3. Open the SkanIt RE program on the computer connected to the machines. Select "New Session" and name it appropriately. Choose "Corning Flat Bottom 384-well plate" as the plate type.
    4. In the "Plate Layout" area, select the "Wizard" button, and choose it to add 384 unknowns to your plate.
    5. In the "Protocol" area, select the "Well Loop" option, and enter for 384 wells. A "Well Loop" icon will appear in the flow- tree on the left hand side of the screen. Select the icon and click to add "Photometric Measurement". Set it to read at 400nm.
    6. Save your protocol with a unique name, and close the SkanIt RE program.
    7. On the computer, open the PolaraRS program.
    8. On the main page there will be table listing the instruments connected to the RapidStak device. The VarioSkan should be on the left side of this table. Under the VarioSkan heading, there will be two links; "RunSession" and "Incubate". Click the "RunSession" option.
    9. A new window, the assay window, will appear with a flowchart in the middle. Select the "RunSession" item (it should be the only item present). On the right side of the screen a drop-down menu will appear. Find the name of your saved SkanIt RE run in this menu.
    10. Once you have selected your protocol, in the upper right corner click "Run this assay".
    11. A box will pop up, asking you to denote which magazine to use as the source, and which magazine is empty. The lower box on the screen corresponds to the front magazine. [Optional: It asks you to enter the number of plates loaded to determine an estimate for the amount of time it will take. This estimate is normally way off.]
    12. Ensure both the RapidStak and the VarioSkan are turned on, and press "OK"
    13. The RapidStak will automatically load your plates into the plate reader, allowing for continuous measurements of plates.
      Note: It is recommended to observe the first plate loading into the VarioSkan to ensure proper alignment of the machines. If the RapidStak does not load the plate reader properly, use the "Pause this assay" button in the top right corner of the PolaraRS window.
    14. Once the VarioSkan is done reading all the plates, remove the full magazine and place it on the magazine loading platform. Lift up the outer rectangle of the platform, and the magazine should slide off, leaving the plates standing in a pile in the middle. The plates can be disposed of according to your lab procedures.
    15. To export the absorbance readings, open SkanIt RE software, and choose "Open an existing file".
    16. Select the directory where you saved your session, hit the "+" icon to expand the list and under the title heading will be options labeled "Container 1" to "Container N" depending on the number of plates. Select the first plate to be analyzed.
    17. In the menu bar at the top of the page, select "Data Processing > Report/Export"
    18. Choose the options desired for export.
      Note: I typically select "Plate Layout" and "Photometric" data for export.
    19. Click "View Report" and then "File > Save". Choose the desired directory. The output format is a Microsoft Excel spreadsheet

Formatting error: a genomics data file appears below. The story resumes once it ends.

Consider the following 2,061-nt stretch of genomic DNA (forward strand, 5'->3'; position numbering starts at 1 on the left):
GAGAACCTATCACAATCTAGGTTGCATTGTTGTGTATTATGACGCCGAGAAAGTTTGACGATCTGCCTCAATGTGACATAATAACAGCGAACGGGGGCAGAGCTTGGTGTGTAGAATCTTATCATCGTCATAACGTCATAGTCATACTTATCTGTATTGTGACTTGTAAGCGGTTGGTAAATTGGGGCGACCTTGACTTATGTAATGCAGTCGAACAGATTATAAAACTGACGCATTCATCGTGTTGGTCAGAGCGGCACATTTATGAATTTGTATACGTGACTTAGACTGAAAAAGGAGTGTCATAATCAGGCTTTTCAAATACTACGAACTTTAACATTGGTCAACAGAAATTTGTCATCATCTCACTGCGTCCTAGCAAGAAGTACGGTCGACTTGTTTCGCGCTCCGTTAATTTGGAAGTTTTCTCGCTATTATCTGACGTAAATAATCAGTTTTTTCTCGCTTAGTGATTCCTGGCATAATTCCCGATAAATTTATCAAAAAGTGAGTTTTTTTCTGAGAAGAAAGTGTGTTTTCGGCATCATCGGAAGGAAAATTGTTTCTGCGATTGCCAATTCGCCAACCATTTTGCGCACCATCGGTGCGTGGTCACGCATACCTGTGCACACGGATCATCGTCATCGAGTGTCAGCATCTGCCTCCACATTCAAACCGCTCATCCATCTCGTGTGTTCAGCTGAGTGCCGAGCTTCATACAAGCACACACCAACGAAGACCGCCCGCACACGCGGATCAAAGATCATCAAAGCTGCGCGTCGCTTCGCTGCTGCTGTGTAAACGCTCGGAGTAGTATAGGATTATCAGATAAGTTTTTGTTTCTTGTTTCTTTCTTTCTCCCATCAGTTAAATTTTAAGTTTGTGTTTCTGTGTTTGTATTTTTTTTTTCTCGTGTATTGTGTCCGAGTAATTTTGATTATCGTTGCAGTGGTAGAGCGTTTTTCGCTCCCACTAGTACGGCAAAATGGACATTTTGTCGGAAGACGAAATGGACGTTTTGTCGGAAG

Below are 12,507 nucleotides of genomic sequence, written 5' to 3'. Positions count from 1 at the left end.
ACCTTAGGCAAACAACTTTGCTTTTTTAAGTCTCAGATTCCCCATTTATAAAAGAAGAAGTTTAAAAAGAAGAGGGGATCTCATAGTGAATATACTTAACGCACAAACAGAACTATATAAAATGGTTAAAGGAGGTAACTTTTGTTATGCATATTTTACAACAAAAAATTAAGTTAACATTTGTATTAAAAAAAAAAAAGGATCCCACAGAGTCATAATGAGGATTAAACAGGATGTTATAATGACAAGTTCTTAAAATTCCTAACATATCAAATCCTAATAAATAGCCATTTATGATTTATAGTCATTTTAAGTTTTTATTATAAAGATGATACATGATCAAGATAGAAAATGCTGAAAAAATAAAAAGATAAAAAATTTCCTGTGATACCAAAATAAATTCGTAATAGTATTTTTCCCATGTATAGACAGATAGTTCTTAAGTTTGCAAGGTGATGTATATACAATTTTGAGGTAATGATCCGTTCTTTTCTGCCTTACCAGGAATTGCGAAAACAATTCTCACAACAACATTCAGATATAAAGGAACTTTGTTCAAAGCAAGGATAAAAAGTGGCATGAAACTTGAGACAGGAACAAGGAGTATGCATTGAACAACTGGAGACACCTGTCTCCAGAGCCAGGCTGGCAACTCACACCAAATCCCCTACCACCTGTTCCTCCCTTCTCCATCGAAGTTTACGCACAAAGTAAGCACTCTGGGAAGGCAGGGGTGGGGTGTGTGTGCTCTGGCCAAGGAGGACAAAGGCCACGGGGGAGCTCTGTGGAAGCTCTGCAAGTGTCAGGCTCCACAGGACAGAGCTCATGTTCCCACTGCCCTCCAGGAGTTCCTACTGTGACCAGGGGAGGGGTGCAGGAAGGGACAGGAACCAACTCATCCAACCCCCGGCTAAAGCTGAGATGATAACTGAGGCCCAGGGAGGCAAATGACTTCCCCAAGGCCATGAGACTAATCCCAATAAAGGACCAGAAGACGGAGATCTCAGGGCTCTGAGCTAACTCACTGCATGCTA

5. Representative Results

    An example of absorbance readings from a single 384 well plate containing a positive clone is shown in Figure 2. Positive clones show a marked increase in absorbance over those not expressing cellulase activity. Differences in assay time, well location on the plate, or DNP concentration (may be introduced by filtering out un-dissolved DNP) can affect absolute absorbance readings. Relative absorbance readings, such as the difference in absorbance above the plate average or column average, are a more robust method of identifying cellulase positive clones.

    Following identification of positive clones from the library plates, it is recommended to replicate all positive clones into a new plate for secondary screening. This eliminates effects arising from well location or plate variation and allows for more direct comparison between positive clones.

    Figure 1
    Figure 1. Flow chart of the high-throughput assay for a metagenomic library cloned into E. coli and stored at -80°C.

    Figure 2
    Figure 2. Absorbance readings from one 384-well plate containing a positive clone. Cellulase positive clones can be identified by significantly increased absorbance over negative clones.

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    Discussion

    A high throughput screen for the rapid detection of cellulolytic activity from a large insert genomic DNA metagenomic library expressed in E. coli is described in this protocol. This method is an improvement over the CMC/Congo Red assay commonly used in the literature. It is solution based, and allows for one-pot chemistry screening in 384-well plates, with the final output as absorbance readings from a plate reader allowing for quantitative analysis. The automation of each step of this process allows for the unsupervised screening of more than 25 384-well plates per hour. The data can be easily exported from the software into a Microsoft Excel spreadsheet, allowing for analysis or processing by third party software.

    One limitation of this assay exists in the expression potential of exogenous proteins in the E. coli host. A metagenomic library contains DNA from many different organisms, only a subset of which can be recognized by the E. coli transcription/translation machinery. Even when expressed, exogenous gene products may not achieve functionality due to improper folding, processing, or inadequate expression levels. These limitations can be partially offset through the utilization of copy control systems, as seen in previous functional metagenomic screening studies. 12. The pCC1 copy control fosmid used here allows induction through addition of the inducer L-arabinose, and increases copy number from one, to up to 100 copies per cell 13. These systems can improve the outcome of activity-based screens by enabling single copy growth for stability with subsequent induction for increased activity.